J. R. Carpenter, for example, immediately leapt to mind when we started to consider writers who have used geography and trajectory as structuring principles in their work. J.R., whose fictions often coalesce around walking the dog or hiking the hills, and whose electronic works often exist as points on a digital map, provided us not with a review of a single text but a meditative introduction to the subject in her Wanderkammer, a wide-ranging reconfiguration of the “Wunderkammer” or cabinet of curiosities. We encourage you to begin with a stroll down the forking paths that she has laid out for us in language; take these other pages with you, though, in case you don’t find your way back.

In the first review on our list, Eugene Lim attempts to avoid being exhausted by George Perec’s An Attempt at Exhausting a Place in Paris, recently published by Wakefield Press in a translation by Marc Lowenthal. We thus begin with a respite from walking, because Perec’s Oulipian enumeration of the goings-on in a Paris square is not about moving as much as it is about sitting still while everything else moves. For a less static picture of Paris we turn to Under the Dome: Walks with Celan, by Jean Daive, translated by Rosmarie Waldrop (Burning Deck). This memoir of walking and poetry is reviewed by Gail Scott, whose own novel My Paris is, among other things, a brilliant evocation of how walking and translation intersect. The scene then shifts from the city of light to the city of brotherly love, and from prose to poetry, for Erica Kaufman’s (soma)tic review of The City Real and Imagined: Philadelphia Poems, by Frank Sherlock and CAConrad (Factory School), in which she creates a series of walking-based procedures in order to compose her review. Leah Souffrant reviews a series of Philadelphic poetry books by Kevin Varrone under the title g-point almanac — one from Duration, one from Instance Press, and most recently one from Ugly Duckling Presse.

Next is Not Blessed by Harold Abramowitz (Les Figues), in which twenty-eight chapters all tell the same story, differently each time, of a boy wandering into the woods and getting lost; it is reviewed, but only ten times, by Nikhil Bilwakesh. Shawn Micallef is a Toronto writer whose strolling essays have appeared in that city’s Eye Weekly and have now been collected in the book Stroll: Psychogeographical Walking Tours of Toronto (Coach House). Montreal-based poetic traveler Taien Ng followed Micallef — in the form of his prose — through the streets of Toronto and gave us a report on what she found. That’s followed by our own live-action review of Ten Walks / Two Talks by Andy Fitch and Jon Cotner (Ugly Duckling). We finish with reviews of two projects that wander off the page into multimedia territory. First, artist Yvette Poorter, whose ten-year project “Dwelling for Intervals” brought her and a small forest to various cities around the world, reviews the website of The Ministry of Walking. Finally, we have Rebekah Rutkoff’s lyrical essay “We Can’t Do It Without the Rose,” a response to Jason Livingston’s Under Foot and Overstory, a 16 mm film that documents attempts by the Friends of Hickory Hill Park, of which Livingston is a member, to protect some Iowa City park land from developers. And at that point in our stroll we reluctantly turn around and walk back.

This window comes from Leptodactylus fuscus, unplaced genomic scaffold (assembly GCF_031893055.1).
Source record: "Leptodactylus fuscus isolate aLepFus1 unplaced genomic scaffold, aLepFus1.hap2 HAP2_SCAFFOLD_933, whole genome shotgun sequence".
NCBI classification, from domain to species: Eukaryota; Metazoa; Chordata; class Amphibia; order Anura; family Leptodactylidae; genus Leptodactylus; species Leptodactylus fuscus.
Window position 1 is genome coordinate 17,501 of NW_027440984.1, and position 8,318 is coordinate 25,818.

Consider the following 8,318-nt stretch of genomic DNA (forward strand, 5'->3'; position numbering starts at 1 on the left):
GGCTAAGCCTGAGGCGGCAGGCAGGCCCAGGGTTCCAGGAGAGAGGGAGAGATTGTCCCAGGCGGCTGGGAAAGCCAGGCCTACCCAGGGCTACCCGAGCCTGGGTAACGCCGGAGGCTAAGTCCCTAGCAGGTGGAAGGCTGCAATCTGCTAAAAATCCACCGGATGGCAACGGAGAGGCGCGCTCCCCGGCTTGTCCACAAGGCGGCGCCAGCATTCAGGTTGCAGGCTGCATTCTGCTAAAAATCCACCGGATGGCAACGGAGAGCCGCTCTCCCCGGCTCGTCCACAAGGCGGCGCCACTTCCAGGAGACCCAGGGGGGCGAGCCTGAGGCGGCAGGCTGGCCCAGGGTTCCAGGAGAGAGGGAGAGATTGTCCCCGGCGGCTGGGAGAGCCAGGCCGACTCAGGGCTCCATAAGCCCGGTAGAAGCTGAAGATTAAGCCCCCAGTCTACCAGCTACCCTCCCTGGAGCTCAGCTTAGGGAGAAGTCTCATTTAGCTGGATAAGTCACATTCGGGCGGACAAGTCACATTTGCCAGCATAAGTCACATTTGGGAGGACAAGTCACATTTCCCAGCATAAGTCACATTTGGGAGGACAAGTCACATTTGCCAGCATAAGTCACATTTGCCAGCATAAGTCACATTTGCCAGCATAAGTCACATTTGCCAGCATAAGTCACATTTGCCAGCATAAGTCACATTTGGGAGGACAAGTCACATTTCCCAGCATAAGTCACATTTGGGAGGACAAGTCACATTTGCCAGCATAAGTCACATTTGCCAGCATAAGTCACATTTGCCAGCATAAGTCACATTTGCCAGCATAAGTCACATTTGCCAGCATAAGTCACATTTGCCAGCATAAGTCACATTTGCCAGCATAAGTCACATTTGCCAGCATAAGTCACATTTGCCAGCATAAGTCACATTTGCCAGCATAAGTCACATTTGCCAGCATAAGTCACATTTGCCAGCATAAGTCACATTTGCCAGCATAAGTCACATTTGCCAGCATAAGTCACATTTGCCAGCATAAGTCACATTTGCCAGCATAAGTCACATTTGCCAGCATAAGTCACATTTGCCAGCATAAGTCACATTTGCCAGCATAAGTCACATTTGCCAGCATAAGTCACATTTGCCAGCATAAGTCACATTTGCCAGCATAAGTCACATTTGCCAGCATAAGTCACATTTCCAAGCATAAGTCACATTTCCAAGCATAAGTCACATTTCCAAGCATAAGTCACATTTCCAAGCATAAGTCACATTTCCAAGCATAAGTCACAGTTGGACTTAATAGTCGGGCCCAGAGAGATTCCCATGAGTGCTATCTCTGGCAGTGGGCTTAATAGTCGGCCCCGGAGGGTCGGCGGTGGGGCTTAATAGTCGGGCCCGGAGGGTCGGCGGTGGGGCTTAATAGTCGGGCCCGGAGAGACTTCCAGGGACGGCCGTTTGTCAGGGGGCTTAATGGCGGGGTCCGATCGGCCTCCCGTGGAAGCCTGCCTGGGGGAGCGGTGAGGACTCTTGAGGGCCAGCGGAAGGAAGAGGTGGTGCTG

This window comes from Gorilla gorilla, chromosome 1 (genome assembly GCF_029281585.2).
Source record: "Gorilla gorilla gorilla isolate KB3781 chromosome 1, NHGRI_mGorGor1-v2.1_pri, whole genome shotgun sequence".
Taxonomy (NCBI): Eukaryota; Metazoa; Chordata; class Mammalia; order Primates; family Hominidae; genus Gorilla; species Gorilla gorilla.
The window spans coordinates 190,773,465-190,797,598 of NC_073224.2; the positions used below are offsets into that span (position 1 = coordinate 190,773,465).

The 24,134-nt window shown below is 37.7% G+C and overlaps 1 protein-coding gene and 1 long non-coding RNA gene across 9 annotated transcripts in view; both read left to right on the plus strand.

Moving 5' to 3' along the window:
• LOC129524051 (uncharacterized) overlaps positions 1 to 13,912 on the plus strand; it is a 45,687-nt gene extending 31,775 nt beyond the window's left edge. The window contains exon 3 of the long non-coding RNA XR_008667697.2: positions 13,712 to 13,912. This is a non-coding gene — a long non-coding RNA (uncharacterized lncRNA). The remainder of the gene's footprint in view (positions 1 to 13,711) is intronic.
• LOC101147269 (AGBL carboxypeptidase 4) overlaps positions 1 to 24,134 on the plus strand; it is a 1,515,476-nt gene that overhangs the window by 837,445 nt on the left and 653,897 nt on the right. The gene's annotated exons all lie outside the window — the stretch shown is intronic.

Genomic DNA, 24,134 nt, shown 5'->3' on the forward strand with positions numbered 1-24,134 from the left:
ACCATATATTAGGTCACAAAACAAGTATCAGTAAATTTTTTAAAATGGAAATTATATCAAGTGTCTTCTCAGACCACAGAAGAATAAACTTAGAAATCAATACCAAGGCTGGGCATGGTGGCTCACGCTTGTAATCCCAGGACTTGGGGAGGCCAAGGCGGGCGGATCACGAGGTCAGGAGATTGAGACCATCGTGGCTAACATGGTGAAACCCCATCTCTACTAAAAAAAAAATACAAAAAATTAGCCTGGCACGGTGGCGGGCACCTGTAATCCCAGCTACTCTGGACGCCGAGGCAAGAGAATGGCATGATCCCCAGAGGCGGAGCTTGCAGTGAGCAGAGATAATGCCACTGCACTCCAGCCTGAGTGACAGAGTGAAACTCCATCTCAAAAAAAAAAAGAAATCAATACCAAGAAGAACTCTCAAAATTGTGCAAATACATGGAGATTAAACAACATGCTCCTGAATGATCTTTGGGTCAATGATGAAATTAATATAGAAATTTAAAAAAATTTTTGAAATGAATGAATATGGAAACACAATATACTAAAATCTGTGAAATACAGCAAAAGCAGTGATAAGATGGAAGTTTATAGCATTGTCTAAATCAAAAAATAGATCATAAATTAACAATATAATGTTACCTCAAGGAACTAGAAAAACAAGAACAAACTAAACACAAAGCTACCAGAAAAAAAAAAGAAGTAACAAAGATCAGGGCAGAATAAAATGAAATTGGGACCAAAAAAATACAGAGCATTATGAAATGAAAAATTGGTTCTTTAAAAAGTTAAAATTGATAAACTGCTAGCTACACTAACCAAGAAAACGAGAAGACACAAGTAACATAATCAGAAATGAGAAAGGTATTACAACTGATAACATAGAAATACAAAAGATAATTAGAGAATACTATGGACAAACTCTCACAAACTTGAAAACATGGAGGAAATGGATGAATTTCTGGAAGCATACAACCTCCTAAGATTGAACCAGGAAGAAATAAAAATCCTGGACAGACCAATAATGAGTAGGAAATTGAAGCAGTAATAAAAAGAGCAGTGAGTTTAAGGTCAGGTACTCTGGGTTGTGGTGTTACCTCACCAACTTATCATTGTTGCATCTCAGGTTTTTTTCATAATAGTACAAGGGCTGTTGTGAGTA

Writer and architect Ben Jacks, who recently collaborated with poet Annie Finch on an exhibit entitled “Walking, Poems, Buildings,” has written that “there is no possibility of an architecture or a poetics that is not dependent on walking,” which could perhaps stand (or walk?) as the motto for this feature. Walking, in other words, is not just a time-honored topic for poetry but an integral condition of its saying: to move is to be moved, by a poem, a person, or our surroundings.